What Is Social Engineering?

What Is Social Engineering?

As a penetration tester, and Adversarial Engineer sometimes it feels like there are many different variations on what social engineering (SE) actually is. This post is a general catch all to help answer some of those common questions, and variations.

The official dictionary definition of SE in terms of cyber/information security is:

the use of deception to manipulate individuals into divulging confidential or personal information that may be used for fraudulent purposes.

As a penetration tester/adversarial engineer, I'm not looking to take my SE anywhere near that far. Let's be honest, yes, I can't SE easily without "deception" and that's something that any person looking to get into SE might need to make peace with. But I'm not looking to be fraudulent, I'm looking to test the "human" aspect of a company's cyber security defences. That's a really important distinction, as a penetration tester, my job is to test cyber security. It's not my job to be fraudulent, but there are certainly areas of my job that sail close to the wind.

So lets talk about the different types of SE:

Physical Access: my favourite type of SE, gaining physical access into "something", could be an office, a facility, a site etc. Typically, I would pretend to be an employee and attempt to gain access. A lot of the blog is going to focus on this aspect of SE because it's where I have the most experience. Physical access could also include lock bypassing, lock picking, and electronic ID badge cloning.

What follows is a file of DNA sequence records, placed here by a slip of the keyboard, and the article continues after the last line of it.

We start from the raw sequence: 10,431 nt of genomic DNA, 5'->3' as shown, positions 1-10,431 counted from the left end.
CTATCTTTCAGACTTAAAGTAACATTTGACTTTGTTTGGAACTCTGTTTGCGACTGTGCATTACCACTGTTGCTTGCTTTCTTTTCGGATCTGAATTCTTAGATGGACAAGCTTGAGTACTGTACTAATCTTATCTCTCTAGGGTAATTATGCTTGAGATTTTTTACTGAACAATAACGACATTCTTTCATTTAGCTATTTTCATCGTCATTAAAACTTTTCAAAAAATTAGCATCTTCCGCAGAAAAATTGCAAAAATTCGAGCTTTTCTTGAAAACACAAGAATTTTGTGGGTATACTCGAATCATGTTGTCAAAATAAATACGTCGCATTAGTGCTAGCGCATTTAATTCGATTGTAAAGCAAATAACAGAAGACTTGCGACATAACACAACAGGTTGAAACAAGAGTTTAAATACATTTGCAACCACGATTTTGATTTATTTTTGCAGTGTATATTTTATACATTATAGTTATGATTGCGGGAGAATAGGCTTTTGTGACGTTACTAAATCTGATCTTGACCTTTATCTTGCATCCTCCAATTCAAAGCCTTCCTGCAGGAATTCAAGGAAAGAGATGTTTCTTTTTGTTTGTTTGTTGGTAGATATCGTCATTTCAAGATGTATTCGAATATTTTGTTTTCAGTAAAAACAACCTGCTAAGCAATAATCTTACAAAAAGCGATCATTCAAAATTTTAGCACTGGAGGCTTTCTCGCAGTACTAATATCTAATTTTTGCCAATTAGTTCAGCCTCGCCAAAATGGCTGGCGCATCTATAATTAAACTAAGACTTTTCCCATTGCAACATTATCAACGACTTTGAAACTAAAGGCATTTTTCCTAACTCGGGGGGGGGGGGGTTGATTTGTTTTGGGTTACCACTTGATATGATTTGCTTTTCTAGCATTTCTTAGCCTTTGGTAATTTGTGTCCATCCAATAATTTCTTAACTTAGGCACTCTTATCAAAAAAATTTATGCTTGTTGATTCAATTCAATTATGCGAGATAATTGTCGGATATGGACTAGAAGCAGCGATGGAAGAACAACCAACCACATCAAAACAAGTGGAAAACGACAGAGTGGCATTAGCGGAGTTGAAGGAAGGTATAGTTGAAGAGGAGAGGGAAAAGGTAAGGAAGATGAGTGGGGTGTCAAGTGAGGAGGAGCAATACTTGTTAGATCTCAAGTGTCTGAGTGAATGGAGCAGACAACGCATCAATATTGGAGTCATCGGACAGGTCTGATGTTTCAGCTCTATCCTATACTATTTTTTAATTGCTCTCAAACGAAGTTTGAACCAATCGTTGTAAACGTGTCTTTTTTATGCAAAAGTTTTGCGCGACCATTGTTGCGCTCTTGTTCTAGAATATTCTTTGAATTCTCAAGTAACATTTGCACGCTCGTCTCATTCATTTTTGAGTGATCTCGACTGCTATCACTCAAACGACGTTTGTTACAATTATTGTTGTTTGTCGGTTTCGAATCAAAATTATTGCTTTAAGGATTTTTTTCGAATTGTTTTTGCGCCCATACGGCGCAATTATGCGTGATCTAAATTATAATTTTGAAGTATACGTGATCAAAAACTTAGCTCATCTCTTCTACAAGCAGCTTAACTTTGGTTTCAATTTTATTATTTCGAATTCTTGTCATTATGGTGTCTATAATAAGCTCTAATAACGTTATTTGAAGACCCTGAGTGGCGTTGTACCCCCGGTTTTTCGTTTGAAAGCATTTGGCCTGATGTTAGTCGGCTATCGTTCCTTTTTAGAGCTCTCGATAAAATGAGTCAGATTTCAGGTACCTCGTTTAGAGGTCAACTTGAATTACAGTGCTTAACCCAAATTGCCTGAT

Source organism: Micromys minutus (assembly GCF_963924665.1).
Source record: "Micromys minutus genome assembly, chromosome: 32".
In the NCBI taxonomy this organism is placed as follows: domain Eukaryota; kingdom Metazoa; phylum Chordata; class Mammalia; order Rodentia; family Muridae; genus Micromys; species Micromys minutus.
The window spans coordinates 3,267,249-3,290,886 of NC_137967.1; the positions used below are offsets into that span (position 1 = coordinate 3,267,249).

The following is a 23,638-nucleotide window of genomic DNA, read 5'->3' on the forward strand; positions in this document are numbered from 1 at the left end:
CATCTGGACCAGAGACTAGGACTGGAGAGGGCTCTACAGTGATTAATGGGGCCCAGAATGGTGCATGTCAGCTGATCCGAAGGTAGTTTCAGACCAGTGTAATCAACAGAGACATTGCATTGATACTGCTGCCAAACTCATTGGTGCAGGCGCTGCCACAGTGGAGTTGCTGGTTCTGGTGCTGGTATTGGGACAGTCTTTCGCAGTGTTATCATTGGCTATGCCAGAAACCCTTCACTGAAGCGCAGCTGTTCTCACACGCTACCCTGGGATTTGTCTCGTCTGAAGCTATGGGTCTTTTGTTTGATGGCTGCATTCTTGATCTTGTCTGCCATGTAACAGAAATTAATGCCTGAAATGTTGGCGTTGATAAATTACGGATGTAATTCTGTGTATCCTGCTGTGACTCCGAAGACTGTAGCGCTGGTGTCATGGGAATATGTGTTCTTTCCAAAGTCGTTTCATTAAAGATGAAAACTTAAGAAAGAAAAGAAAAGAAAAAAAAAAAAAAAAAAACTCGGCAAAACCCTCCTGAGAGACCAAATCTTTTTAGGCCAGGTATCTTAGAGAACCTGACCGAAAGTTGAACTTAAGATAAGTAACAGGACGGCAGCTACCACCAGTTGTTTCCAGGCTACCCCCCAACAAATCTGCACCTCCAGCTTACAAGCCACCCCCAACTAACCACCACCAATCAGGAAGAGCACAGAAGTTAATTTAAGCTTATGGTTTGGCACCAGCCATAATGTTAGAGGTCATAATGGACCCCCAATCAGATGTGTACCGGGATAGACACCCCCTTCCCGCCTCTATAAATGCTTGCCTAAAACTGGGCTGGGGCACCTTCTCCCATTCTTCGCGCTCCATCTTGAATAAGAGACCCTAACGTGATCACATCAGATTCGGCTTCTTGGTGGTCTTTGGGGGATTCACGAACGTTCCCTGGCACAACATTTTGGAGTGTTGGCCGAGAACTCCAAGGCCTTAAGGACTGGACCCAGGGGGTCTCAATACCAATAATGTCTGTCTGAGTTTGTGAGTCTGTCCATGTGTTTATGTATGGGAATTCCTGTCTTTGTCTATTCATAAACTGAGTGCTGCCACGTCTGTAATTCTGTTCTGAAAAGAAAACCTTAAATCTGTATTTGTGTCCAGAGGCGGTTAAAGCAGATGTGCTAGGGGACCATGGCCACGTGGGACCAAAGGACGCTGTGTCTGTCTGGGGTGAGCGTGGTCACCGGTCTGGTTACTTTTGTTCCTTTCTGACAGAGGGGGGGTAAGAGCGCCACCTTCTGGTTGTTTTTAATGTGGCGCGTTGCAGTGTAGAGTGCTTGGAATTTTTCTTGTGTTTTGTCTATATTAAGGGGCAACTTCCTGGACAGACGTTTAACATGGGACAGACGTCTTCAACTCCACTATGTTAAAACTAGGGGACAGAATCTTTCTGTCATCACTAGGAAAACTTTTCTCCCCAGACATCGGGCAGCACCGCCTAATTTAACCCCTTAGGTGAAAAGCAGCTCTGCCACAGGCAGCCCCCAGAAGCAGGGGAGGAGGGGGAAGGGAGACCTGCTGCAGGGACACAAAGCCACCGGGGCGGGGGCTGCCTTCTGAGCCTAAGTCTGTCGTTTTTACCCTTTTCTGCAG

Vishing: this normally involves someone making a phone call to a target. Usually to gain some kind of information that is useful. It could be something simple like, what browser are you using, to something much more complex like, please visit this website to download this software update (which likely isn't a real software update, but part of a command and control framework).

Phishing: sending emails to a target (a spear phish), or a whole company, pretending to be something they aren't, normally with the intention of getting the target to click a link, open an office document or something else. Often the emails will be designed to look legitimate but again, are most likely trying to install some kind of command and control framework.

There are many different types of SE, however, as a penetration tester, the above list are the most commonly used in my day to day job. I'm not intending to cover the other areas in too much detail because they are often used in genuine malicious attacks.

The blog covers many different aspects of the how's and why's of SE works including the psychological details but hopefully in a plain English language explanation.